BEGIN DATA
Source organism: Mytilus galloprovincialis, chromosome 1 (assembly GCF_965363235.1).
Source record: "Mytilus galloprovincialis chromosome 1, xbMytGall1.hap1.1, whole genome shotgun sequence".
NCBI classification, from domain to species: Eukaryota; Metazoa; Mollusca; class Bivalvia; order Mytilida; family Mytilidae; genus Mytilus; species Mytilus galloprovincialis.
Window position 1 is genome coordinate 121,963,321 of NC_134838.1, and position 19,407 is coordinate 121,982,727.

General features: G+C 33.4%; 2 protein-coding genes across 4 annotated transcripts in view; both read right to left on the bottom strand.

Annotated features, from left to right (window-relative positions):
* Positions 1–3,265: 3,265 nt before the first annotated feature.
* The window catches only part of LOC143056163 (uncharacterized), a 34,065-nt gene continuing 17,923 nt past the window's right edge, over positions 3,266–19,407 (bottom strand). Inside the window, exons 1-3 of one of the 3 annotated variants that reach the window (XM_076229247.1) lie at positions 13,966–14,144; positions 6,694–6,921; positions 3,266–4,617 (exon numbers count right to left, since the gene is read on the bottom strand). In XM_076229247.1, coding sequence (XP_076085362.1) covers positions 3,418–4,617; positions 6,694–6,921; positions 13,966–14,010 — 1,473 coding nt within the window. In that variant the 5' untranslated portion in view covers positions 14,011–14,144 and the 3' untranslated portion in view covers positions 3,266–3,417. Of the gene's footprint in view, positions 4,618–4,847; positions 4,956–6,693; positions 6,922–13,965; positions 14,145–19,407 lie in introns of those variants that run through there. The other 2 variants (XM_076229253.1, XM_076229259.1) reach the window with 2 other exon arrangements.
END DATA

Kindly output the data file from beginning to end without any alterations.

Source organism: Mytilus galloprovincialis, chromosome 1 (assembly GCF_965363235.1).
Source record: "Mytilus galloprovincialis chromosome 1, xbMytGall1.hap1.1, whole genome shotgun sequence".
NCBI classification, from domain to species: Eukaryota; Metazoa; Mollusca; class Bivalvia; order Mytilida; family Mytilidae; genus Mytilus; species Mytilus galloprovincialis.
Window position 1 is genome coordinate 121,963,321 of NC_134838.1, and position 19,407 is coordinate 121,982,727.

General features: G+C 33.4%; 2 protein-coding genes across 4 annotated transcripts in view; both read right to left on the bottom strand.

Annotated features, from left to right (window-relative positions):
* Positions 1–3,265: 3,265 nt before the first annotated feature.
* The window catches only part of LOC143056163 (uncharacterized), a 34,065-nt gene continuing 17,923 nt past the window's right edge, over positions 3,266–19,407 (bottom strand). Inside the window, exons 1-3 of one of the 3 annotated variants that reach the window (XM_076229247.1) lie at positions 13,966–14,144; positions 6,694–6,921; positions 3,266–4,617 (exon numbers count right to left, since the gene is read on the bottom strand). In XM_076229247.1, coding sequence (XP_076085362.1) covers positions 3,418–4,617; positions 6,694–6,921; positions 13,966–14,010 — 1,473 coding nt within the window. In that variant the 5' untranslated portion in view covers positions 14,011–14,144 and the 3' untranslated portion in view covers positions 3,266–3,417. Of the gene's footprint in view, positions 4,618–4,847; positions 4,956–6,693; positions 6,922–13,965; positions 14,145–19,407 lie in introns of those variants that run through there. The other 2 variants (XM_076229253.1, XM_076229259.1) reach the window with 2 other exon arrangements.